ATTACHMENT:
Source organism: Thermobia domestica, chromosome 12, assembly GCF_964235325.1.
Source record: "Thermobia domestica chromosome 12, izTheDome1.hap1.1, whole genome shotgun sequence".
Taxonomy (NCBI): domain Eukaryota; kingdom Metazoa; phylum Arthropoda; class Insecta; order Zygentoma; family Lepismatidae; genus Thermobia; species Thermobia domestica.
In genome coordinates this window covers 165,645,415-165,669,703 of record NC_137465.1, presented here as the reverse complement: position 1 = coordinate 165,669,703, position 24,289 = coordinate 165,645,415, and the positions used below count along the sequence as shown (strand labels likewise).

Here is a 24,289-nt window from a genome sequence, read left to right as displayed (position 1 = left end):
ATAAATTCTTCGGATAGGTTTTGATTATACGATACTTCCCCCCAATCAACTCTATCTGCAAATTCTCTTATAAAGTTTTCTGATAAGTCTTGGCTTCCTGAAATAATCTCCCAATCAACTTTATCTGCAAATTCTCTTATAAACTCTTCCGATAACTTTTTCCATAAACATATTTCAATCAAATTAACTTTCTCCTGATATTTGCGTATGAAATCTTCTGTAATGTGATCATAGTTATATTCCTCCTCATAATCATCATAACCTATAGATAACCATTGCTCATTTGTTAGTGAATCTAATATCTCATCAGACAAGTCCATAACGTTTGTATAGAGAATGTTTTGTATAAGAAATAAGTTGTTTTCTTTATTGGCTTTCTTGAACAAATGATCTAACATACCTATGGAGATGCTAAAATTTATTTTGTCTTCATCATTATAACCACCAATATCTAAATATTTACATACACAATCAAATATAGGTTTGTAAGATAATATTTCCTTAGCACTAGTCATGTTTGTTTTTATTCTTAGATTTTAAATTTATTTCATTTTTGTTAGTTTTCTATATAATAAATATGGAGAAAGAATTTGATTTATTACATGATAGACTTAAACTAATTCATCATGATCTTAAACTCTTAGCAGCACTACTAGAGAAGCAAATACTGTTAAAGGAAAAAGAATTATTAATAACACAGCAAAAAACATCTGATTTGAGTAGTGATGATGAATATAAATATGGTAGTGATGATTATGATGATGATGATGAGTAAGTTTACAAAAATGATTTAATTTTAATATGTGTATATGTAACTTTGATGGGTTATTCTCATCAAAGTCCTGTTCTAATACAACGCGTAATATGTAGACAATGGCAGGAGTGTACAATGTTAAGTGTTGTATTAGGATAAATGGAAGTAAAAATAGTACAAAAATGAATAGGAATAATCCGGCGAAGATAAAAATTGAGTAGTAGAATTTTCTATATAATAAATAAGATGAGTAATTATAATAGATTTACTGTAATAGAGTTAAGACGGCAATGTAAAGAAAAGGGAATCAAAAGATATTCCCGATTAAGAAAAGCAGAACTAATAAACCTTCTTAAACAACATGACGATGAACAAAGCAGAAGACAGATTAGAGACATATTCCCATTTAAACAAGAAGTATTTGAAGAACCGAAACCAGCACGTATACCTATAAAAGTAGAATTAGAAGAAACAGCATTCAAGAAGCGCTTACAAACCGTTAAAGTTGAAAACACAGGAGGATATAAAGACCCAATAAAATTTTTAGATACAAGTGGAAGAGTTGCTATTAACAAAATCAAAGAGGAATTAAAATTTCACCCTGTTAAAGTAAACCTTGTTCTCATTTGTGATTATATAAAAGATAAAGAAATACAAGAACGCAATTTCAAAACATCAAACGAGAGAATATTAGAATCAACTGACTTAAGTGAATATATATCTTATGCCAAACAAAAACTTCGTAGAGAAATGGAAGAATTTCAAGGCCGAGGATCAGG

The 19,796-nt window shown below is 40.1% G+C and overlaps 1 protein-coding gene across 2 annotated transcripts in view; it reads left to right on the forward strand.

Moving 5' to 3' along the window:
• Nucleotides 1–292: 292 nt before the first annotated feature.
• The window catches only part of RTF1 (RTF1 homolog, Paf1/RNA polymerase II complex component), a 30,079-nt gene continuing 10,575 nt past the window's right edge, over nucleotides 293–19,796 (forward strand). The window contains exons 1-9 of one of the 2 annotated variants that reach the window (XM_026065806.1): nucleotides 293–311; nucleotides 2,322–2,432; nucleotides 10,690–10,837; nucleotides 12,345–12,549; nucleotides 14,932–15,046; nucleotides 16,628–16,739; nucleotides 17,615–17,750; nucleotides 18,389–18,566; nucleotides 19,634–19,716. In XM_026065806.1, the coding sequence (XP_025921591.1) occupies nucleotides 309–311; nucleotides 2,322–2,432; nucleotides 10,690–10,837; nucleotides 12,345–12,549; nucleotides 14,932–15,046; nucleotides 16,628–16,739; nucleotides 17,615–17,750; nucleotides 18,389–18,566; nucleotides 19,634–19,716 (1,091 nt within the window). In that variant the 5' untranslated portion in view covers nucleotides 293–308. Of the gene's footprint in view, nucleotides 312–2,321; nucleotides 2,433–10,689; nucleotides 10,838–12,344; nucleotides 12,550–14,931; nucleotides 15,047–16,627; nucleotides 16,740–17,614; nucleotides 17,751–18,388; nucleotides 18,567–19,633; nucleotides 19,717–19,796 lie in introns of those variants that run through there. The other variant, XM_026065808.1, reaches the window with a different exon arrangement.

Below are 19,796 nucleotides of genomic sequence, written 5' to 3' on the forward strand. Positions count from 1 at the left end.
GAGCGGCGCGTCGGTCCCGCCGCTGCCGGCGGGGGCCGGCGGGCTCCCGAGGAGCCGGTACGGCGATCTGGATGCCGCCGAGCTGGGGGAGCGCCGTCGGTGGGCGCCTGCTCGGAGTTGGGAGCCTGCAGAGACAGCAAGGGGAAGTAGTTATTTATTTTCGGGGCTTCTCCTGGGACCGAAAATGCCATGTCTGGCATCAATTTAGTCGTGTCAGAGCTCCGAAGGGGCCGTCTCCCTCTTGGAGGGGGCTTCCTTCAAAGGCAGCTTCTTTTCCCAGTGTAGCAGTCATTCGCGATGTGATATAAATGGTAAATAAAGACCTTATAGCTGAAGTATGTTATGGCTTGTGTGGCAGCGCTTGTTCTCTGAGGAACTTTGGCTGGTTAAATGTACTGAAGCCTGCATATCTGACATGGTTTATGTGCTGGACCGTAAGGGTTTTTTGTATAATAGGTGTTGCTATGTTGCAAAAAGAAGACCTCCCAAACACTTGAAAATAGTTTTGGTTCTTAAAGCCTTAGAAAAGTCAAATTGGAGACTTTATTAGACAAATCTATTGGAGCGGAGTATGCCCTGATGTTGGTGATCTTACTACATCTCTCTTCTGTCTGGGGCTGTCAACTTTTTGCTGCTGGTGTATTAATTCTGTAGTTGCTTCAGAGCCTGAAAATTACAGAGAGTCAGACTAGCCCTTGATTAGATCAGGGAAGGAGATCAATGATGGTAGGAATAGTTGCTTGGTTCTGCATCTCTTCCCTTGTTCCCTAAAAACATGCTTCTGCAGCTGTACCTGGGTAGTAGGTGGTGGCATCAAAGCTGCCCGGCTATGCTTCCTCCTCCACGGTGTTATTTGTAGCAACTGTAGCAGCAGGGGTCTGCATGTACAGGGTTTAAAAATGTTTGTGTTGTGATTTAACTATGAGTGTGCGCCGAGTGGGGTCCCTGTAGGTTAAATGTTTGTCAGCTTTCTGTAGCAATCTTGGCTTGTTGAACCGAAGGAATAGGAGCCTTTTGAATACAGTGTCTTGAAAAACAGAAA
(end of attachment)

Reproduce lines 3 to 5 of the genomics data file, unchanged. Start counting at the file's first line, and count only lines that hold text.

Taxonomy (NCBI): domain Eukaryota; kingdom Metazoa; phylum Arthropoda; class Insecta; order Zygentoma; family Lepismatidae; genus Thermobia; species Thermobia domestica.
In genome coordinates this window covers 165,645,415-165,669,703 of record NC_137465.1, presented here as the reverse complement: position 1 = coordinate 165,669,703, position 24,289 = coordinate 165,645,415, and the positions used below count along the sequence as shown (strand labels likewise).

Here is a 24,289-nt window from a genome sequence, read left to right as displayed (position 1 = left end):